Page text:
Eric Baldwin is an electrical engineering senior and Mustang Daily libertarian columnist.
In the only interesting event of this last Election Day, the San Francisco Board of Supervisors voted 8-to-3 to ban restaurants from giving away free toys with kid’s meals if the meals do not pass a series of nutritional and health requirements. In doing so, the board hopes to reduce the appeal of unhealthy foods. According to an article on sfgate.com, the decision will come into effect in December 2011.
It is not difficult to imagine what responses the online articles received. Many praised the board’s action as a good (or at least symbolic) first step to address child obesity. Many vilified the decision, mostly on the premise that the health of children is the responsibility of their parents, not the government. As a Libertarian, I find that objection to be quite catchy and seductive — it sounds so nice and it goes down smooth. But in the end it’s just too easy. There is more going on here, and it’s far more complex.
To say that it is the responsibility of parents, not the government, to make healthy food choices for kids is a compelling argument for many of us. But is that actually happening here? No; this decision is not preventing parents from making their kids fat. It’s just a little toy. No food changes were mandated at all. All they are doing is manipulating the incentives.
That, in my opinion, is the interesting point — the manipulation. It is founded on a handful of assumptions. One, there is a need for a change in children’s diets. Two, the government in question has the ability to affect this change. Three, the government has the responsibility to put the change into effect.
Every child needs to be taught good food habits. The primary teachers are the parents. There are a lot of fat kids out there. The majority of them eat the way their parents permit. If parents indeed should take responsibility for their children’s health, then a vast percentage of parents are failing in that responsibility. This isn’t an issue of people merely ignoring their own health; they are ignoring the health of the children in their care. If parents don’t take responsibility, who does? Something needs to be done.
Kids love toys. If the freebie toys didn’t help sell the kid’s meals, they wouldn’t be included. Obviously, kids’ desire for the toy increases parents’ inclination to purchase the meals. If there is no toy, perhaps the kids won’t be so interested in the junk food. Removing the toy — manipulating the manipulation — definitely changes the dynamic. Is it enough to prevent childhood obesity? No, but it could be a step.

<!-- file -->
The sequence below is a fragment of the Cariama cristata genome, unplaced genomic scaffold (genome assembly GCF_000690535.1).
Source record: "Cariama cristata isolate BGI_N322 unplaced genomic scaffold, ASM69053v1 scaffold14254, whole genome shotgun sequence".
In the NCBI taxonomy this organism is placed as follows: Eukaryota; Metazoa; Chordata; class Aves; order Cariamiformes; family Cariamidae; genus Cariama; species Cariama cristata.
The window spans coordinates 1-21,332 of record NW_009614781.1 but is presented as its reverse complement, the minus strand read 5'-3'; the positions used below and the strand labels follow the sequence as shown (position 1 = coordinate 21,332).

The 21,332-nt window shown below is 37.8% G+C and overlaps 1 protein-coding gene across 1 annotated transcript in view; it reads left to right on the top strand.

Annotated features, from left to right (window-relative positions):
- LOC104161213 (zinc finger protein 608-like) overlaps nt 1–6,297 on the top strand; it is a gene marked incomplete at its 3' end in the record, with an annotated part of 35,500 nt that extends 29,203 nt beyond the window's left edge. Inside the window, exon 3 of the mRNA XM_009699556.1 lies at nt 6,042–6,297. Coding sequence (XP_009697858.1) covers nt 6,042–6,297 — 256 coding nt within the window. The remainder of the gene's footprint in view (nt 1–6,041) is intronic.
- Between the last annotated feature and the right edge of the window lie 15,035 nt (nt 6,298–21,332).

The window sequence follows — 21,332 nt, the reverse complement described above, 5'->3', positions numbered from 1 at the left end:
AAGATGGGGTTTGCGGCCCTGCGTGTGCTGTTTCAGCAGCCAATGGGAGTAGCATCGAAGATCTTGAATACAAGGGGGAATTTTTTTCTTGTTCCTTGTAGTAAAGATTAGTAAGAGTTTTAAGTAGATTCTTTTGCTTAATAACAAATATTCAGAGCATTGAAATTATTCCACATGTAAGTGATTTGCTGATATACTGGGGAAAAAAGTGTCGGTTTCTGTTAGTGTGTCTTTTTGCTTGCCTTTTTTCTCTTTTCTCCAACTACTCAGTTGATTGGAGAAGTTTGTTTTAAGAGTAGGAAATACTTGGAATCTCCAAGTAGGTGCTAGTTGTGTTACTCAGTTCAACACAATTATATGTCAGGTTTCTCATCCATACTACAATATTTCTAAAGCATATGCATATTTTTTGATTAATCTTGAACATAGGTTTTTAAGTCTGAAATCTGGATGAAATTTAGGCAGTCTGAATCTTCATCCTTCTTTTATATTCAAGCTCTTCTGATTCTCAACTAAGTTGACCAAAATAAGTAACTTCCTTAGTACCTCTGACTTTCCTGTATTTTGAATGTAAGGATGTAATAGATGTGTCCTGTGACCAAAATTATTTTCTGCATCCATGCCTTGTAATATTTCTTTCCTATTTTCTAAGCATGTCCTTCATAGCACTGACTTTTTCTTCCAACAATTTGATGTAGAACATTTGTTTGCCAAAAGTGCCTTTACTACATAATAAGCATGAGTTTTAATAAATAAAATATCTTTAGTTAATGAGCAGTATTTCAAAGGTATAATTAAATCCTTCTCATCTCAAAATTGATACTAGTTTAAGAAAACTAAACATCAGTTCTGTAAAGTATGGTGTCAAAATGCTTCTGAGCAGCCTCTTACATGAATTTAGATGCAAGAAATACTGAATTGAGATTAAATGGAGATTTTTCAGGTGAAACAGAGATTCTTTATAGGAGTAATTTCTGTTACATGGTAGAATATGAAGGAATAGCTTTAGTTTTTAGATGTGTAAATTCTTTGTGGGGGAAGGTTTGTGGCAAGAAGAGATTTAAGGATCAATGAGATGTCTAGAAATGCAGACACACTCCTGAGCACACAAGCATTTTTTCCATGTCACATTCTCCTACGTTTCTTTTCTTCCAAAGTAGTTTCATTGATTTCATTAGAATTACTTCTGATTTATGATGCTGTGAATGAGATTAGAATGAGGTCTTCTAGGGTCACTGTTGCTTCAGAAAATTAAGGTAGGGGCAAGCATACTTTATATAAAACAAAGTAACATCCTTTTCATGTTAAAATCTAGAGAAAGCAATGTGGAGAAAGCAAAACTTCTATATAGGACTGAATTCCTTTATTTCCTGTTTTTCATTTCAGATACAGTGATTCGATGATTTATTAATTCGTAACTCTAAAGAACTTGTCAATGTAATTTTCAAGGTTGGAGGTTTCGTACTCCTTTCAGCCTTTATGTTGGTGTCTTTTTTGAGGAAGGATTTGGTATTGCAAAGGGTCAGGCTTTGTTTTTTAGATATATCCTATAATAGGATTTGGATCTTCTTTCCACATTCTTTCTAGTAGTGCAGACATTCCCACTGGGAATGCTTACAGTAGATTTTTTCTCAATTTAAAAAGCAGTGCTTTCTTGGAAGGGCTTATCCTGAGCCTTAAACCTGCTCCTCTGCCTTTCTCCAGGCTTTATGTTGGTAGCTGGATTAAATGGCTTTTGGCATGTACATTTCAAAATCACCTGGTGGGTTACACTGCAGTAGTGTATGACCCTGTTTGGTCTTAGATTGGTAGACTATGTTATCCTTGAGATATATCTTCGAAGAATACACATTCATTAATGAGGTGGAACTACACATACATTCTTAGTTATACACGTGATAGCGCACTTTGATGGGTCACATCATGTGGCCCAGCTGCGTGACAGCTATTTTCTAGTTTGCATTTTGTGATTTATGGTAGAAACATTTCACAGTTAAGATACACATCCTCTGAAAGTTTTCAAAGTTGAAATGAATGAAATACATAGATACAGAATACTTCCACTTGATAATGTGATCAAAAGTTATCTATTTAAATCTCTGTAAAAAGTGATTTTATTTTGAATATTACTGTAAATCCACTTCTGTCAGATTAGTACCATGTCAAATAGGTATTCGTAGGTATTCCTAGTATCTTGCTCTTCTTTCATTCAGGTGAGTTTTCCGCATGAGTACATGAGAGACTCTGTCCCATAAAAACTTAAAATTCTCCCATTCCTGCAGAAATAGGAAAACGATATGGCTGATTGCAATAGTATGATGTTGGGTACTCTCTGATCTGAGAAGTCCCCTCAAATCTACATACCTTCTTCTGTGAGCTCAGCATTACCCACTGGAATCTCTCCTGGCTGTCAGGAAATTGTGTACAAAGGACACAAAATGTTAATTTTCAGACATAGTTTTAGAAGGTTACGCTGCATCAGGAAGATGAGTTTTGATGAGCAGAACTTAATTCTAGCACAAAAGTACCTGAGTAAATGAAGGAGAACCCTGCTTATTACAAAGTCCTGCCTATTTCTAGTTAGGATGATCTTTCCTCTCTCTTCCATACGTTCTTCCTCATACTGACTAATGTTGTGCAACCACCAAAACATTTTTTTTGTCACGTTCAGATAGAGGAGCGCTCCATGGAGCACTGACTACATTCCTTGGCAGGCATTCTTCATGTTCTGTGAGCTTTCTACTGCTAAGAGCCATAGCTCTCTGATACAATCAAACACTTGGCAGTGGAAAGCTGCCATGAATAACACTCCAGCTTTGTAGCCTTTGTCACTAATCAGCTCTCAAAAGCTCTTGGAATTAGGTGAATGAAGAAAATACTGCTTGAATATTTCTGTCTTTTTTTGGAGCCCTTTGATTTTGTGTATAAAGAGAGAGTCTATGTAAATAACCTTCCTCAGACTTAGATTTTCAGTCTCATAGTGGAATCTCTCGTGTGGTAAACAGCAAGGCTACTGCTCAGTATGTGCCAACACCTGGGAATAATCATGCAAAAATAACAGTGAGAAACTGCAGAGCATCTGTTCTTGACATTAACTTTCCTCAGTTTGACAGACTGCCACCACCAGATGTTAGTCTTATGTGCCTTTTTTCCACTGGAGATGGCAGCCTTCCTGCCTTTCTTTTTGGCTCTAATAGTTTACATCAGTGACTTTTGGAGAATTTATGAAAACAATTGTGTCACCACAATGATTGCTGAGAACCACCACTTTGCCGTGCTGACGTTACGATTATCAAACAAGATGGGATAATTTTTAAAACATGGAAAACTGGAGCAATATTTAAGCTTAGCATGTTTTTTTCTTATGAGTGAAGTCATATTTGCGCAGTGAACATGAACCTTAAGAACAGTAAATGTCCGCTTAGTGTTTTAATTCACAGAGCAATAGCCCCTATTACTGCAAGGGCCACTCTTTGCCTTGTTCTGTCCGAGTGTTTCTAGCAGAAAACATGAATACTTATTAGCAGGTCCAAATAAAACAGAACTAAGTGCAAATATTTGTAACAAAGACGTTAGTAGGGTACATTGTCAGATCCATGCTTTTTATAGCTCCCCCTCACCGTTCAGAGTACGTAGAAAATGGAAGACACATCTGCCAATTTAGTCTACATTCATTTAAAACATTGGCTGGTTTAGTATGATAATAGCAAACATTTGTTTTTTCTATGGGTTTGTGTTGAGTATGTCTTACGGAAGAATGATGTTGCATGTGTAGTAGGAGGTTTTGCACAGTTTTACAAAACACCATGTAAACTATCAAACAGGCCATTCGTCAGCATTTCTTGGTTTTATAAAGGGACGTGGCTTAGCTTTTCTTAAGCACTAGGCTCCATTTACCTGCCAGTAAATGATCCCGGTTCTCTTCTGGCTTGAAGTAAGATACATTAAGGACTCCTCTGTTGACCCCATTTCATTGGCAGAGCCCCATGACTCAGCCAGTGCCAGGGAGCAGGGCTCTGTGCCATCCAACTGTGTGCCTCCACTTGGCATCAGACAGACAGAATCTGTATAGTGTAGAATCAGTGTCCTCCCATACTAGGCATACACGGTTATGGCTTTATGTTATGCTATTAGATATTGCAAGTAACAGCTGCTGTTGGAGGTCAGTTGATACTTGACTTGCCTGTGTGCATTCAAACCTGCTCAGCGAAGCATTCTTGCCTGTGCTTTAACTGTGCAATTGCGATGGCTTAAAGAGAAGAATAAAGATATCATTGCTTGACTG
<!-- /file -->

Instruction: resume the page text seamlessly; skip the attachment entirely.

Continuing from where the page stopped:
Something needs to be done and the proposed solution is a possible step in the right direction. Fabulous. But does the board have the right to do this? There is no easy answer here.
At what point does a parent’s refusal to take responsibility cause that responsibility to transfer to another entity? At what point do companies have to take responsibility for the misuse of products that are not inherently harmful? When a person or entity refuses to take responsibility, to where does that responsibility get shifted? Is responsibility even a part of the equation at all?
What strikes me about the board’s decision is its apparent pragmatism; they asked two questions — what needs to be done and how do we do it? The question of whether they had the responsibility had been quietly assumed away. Of course it was their responsibility to fix things.
I wasn’t surprised that the board will require companies to change their actions — I was surprised that such a requirement was considered “business as usual.” I wasn’t surprised that kids’ preference for toys was manipulated; instead, I was surprised that the manipulation was “business as usual.” The parents’ irresponsibility was “business as usual.” The whole process reeked of normalcy.
I was not surprised that the board chose to manipulate people; I was surprised that such manipulation was seemingly treated as routine and healthy. It wasn’t a shameful concession to parental failure, it was right and proper.
In the end, the board’s hands were tied. We like to think that every problem has a solution, but that’s not always true. Sometimes we make wrong decisions until there are no right decisions left and every choice is wrong. When parents choose not to raise their children correctly, the rest of society is forced to choose the lesser of two evils — but both decisions are still wrong. The normalization of manipulation is a greater wrong than the manipulation itself.
Being a fully-functional adult is more than doing the right things; it is choosing the right things. The San Francisco Board of Supervisors made a bad decision — not by manipulating children, but by assuming that volition is less important than behavior.